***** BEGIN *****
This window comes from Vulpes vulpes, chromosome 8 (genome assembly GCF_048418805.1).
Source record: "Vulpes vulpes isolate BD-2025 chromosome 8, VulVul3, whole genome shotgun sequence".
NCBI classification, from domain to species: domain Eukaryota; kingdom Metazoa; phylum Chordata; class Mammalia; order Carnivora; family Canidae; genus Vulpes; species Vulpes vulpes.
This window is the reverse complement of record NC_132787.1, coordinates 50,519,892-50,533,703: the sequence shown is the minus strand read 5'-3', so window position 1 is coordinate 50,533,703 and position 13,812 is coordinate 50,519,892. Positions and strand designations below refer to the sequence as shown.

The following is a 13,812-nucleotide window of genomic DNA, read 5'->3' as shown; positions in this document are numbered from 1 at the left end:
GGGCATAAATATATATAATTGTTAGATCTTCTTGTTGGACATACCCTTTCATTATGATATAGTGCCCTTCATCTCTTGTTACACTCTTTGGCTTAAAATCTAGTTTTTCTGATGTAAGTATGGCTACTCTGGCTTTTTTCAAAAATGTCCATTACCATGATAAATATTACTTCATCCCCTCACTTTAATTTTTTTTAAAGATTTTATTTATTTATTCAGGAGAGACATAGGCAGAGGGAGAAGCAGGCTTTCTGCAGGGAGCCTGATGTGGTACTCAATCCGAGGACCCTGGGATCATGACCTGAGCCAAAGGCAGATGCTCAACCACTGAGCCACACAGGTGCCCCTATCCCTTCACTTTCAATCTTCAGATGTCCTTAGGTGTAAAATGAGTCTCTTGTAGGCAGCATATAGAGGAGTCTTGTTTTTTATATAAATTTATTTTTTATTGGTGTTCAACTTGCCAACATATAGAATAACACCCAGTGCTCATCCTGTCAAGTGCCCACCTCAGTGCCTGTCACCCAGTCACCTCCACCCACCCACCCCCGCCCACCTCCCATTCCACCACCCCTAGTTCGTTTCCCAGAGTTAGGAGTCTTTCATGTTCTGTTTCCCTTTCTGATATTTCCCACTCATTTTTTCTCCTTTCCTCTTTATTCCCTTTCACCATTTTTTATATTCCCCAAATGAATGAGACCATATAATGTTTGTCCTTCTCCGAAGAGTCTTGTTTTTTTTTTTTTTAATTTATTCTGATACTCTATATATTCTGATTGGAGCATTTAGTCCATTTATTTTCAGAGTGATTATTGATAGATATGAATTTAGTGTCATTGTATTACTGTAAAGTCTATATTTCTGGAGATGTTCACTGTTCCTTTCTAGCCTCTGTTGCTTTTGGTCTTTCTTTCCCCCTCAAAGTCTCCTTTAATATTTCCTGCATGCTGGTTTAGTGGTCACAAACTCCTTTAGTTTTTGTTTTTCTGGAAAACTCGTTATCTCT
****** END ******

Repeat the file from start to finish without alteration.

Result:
This window comes from Vulpes vulpes, chromosome 8 (genome assembly GCF_048418805.1).
Source record: "Vulpes vulpes isolate BD-2025 chromosome 8, VulVul3, whole genome shotgun sequence".
NCBI classification, from domain to species: domain Eukaryota; kingdom Metazoa; phylum Chordata; class Mammalia; order Carnivora; family Canidae; genus Vulpes; species Vulpes vulpes.
This window is the reverse complement of record NC_132787.1, coordinates 50,519,892-50,533,703: the sequence shown is the minus strand read 5'-3', so window position 1 is coordinate 50,533,703 and position 13,812 is coordinate 50,519,892. Positions and strand designations below refer to the sequence as shown.

The following is a 13,812-nucleotide window of genomic DNA, read 5'->3' as shown; positions in this document are numbered from 1 at the left end:
GGGCATAAATATATATAATTGTTAGATCTTCTTGTTGGACATACCCTTTCATTATGATATAGTGCCCTTCATCTCTTGTTACACTCTTTGGCTTAAAATCTAGTTTTTCTGATGTAAGTATGGCTACTCTGGCTTTTTTCAAAAATGTCCATTACCATGATAAATATTACTTCATCCCCTCACTTTAATTTTTTTTAAAGATTTTATTTATTTATTCAGGAGAGACATAGGCAGAGGGAGAAGCAGGCTTTCTGCAGGGAGCCTGATGTGGTACTCAATCCGAGGACCCTGGGATCATGACCTGAGCCAAAGGCAGATGCTCAACCACTGAGCCACACAGGTGCCCCTATCCCTTCACTTTCAATCTTCAGATGTCCTTAGGTGTAAAATGAGTCTCTTGTAGGCAGCATATAGAGGAGTCTTGTTTTTTATATAAATTTATTTTTTATTGGTGTTCAACTTGCCAACATATAGAATAACACCCAGTGCTCATCCTGTCAAGTGCCCACCTCAGTGCCTGTCACCCAGTCACCTCCACCCACCCACCCCCGCCCACCTCCCATTCCACCACCCCTAGTTCGTTTCCCAGAGTTAGGAGTCTTTCATGTTCTGTTTCCCTTTCTGATATTTCCCACTCATTTTTTCTCCTTTCCTCTTTATTCCCTTTCACCATTTTTTATATTCCCCAAATGAATGAGACCATATAATGTTTGTCCTTCTCCGAAGAGTCTTGTTTTTTTTTTTTTTAATTTATTCTGATACTCTATATATTCTGATTGGAGCATTTAGTCCATTTATTTTCAGAGTGATTATTGATAGATATGAATTTAGTGTCATTGTATTACTGTAAAGTCTATATTTCTGGAGATGTTCACTGTTCCTTTCTAGCCTCTGTTGCTTTTGGTCTTTCTTTCCCCCTCAAAGTCTCCTTTAATATTTCCTGCATGCTGGTTTAGTGGTCACAAACTCCTTTAGTTTTTGTTTTTCTGGAAAACTCGTTATCTCT